An uncommon visitor turned up in Edgartown harbor this weekend: a juvenile African pompano, an iridescent tropical fish that likely drifted north from waters off the southern United States.

The sighting was reported this weekend by longtime squid fisherman Janet Messineo, who spotted the fish swimming in Edgartown harbor before it was caught. What she thought was a weed sped off through the harbor.

Later, she got a better look at what she describes as “a beautiful tropical-looking fish with tendrils.” It was her first encounter with the species.

Ms. Messineo was there at around 10 p.m. Saturday when a local squid fisherman caught a squid on a jig. As the squid was being pulled onto Memorial Dock, it grabbed the African pompano.

After the squid and the fish were on the dock, Ms. Messineo held the juvenile fish briefly in her hand before letting it go.

“The squid grabbed the little fish, so I ran over and I was able to put the fish in my hand to just get a closer look at it,” Ms. Messineo said. “And then I just threw it back in the water. But it stayed around. It flapped around on the top of the water for a while.”

“It was so beautiful,” she added. “I wanted to keep it, but I couldn’t think of any rational idea why I should kill this fish, so I threw it back.”

Greg Skomal, senior marine fisheries biologist at the Division of Marine Fisheries, confirmed the catch Monday morning based on an email from Ms. Messineo. He told the Gazette that the species was rare but not unheard of in local waters. “It's not something we see a lot of, but scientists had documented it going back to the ’30s,” he said.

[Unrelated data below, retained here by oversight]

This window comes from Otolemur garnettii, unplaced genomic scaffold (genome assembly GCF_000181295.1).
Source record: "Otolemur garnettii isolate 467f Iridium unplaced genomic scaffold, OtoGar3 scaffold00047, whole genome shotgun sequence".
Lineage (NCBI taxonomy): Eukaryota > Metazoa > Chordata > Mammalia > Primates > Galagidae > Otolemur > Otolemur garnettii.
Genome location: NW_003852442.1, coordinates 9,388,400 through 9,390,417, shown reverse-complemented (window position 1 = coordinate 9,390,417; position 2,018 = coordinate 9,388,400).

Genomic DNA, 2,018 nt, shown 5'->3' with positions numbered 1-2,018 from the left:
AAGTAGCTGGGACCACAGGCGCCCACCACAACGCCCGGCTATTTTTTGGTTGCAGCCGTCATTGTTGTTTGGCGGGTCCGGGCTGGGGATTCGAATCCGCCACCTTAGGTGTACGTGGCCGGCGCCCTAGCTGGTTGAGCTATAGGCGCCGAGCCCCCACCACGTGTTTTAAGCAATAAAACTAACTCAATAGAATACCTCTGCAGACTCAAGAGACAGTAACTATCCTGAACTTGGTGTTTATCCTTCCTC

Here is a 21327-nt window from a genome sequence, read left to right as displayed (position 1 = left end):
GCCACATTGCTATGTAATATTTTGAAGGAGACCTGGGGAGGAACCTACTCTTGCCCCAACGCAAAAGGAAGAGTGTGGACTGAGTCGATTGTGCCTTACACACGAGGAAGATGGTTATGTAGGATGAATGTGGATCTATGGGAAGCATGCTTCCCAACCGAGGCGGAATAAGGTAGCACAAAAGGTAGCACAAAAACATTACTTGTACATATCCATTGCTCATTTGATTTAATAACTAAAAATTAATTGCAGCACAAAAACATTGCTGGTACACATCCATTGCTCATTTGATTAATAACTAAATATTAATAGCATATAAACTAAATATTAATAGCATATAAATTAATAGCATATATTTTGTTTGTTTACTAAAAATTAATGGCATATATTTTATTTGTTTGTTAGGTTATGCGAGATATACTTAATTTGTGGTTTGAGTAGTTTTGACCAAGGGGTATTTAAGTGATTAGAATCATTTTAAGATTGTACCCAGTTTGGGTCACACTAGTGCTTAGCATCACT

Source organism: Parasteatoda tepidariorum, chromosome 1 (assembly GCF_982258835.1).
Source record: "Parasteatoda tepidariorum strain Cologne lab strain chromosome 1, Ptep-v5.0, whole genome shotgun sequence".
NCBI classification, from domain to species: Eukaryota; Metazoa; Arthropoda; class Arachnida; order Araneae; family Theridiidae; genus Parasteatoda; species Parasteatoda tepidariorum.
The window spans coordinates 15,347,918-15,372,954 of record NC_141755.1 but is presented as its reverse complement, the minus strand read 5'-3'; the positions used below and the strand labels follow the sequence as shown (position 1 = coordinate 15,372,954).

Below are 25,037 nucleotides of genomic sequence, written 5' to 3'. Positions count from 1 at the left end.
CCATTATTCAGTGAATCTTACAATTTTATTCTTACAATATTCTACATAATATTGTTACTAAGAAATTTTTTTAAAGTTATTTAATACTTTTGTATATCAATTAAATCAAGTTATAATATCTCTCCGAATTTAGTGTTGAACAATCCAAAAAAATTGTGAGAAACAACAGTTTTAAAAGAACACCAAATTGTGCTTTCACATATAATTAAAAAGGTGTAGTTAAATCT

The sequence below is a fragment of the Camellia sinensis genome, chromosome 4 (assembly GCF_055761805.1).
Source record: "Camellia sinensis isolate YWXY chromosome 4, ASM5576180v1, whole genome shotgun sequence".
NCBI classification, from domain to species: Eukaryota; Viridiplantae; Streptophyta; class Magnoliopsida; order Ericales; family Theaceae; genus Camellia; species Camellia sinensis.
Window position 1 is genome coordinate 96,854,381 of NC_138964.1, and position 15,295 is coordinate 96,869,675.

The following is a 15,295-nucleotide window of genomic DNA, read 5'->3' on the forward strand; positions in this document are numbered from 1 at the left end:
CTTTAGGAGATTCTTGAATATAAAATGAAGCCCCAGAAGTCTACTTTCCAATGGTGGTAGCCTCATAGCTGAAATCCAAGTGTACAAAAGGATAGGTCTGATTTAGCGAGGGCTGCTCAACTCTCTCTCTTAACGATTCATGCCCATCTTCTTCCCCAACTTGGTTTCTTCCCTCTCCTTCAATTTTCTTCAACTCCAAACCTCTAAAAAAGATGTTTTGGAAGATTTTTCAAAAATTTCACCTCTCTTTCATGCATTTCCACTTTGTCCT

The African pompano is a tall, narrow fish usually silvery blue or green in color. It typically has long, wispy dorsal and anal fins that are thought to confuse predators. It inhabits tropical waters worldwide and is often found off the coast of the southern United States. The one caught this weekend was about six inches long, but adults can grow to more than 50 inches long.

“In my years of fishing, we are getting more and more tropical fish,” Ms. Messineo said. “Edgartown harbor seems to be one of the places that some of these strange fish seem to show up from time to time.” She said she though the increase could mostly be attributed to changing weather conditions and higher water temperatures.

Mr. Skomal said the fish likely wandered north this summer. He said it could have been feeding on sand eels, silversides or small herrings that live around the Vineyard.